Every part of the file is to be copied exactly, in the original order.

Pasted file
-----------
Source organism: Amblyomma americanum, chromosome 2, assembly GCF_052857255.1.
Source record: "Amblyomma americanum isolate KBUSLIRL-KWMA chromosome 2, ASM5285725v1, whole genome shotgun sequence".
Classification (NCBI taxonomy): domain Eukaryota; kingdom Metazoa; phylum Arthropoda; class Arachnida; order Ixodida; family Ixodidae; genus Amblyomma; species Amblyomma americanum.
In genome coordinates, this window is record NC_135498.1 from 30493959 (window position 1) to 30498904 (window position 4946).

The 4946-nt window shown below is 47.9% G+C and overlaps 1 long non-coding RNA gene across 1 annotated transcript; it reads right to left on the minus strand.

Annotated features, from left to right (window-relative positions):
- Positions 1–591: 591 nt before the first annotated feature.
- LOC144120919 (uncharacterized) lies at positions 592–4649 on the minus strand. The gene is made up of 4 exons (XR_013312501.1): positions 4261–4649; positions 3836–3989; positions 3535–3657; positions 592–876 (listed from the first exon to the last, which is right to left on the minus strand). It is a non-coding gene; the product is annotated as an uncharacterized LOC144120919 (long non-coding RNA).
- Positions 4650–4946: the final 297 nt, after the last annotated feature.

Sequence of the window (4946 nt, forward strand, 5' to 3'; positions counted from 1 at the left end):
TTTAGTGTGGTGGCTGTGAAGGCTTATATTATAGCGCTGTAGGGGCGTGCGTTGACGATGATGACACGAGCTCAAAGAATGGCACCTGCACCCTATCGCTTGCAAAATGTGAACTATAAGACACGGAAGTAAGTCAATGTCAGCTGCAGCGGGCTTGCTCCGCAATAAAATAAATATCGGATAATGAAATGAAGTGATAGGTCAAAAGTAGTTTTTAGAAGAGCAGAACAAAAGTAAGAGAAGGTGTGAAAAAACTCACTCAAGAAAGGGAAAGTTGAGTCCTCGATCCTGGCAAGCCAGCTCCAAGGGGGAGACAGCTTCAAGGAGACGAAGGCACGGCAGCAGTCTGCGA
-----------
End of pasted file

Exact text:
Source organism: Amblyomma americanum, chromosome 2, assembly GCF_052857255.1.
Source record: "Amblyomma americanum isolate KBUSLIRL-KWMA chromosome 2, ASM5285725v1, whole genome shotgun sequence".
Classification (NCBI taxonomy): domain Eukaryota; kingdom Metazoa; phylum Arthropoda; class Arachnida; order Ixodida; family Ixodidae; genus Amblyomma; species Amblyomma americanum.
In genome coordinates, this window is record NC_135498.1 from 30493959 (window position 1) to 30498904 (window position 4946).

The 4946-nt window shown below is 47.9% G+C and overlaps 1 long non-coding RNA gene across 1 annotated transcript; it reads right to left on the minus strand.

Annotated features, from left to right (window-relative positions):
- Positions 1–591: 591 nt before the first annotated feature.
- LOC144120919 (uncharacterized) lies at positions 592–4649 on the minus strand. The gene is made up of 4 exons (XR_013312501.1): positions 4261–4649; positions 3836–3989; positions 3535–3657; positions 592–876 (listed from the first exon to the last, which is right to left on the minus strand). It is a non-coding gene; the product is annotated as an uncharacterized LOC144120919 (long non-coding RNA).
- Positions 4650–4946: the final 297 nt, after the last annotated feature.

Sequence of the window (4946 nt, forward strand, 5' to 3'; positions counted from 1 at the left end):
TTTAGTGTGGTGGCTGTGAAGGCTTATATTATAGCGCTGTAGGGGCGTGCGTTGACGATGATGACACGAGCTCAAAGAATGGCACCTGCACCCTATCGCTTGCAAAATGTGAACTATAAGACACGGAAGTAAGTCAATGTCAGCTGCAGCGGGCTTGCTCCGCAATAAAATAAATATCGGATAATGAAATGAAGTGATAGGTCAAAAGTAGTTTTTAGAAGAGCAGAACAAAAGTAAGAGAAGGTGTGAAAAAACTCACTCAAGAAAGGGAAAGTTGAGTCCTCGATCCTGGCAAGCCAGCTCCAAGGGGGAGACAGCTTCAAGGAGACGAAGGCACGGCAGCAGTCTGCGA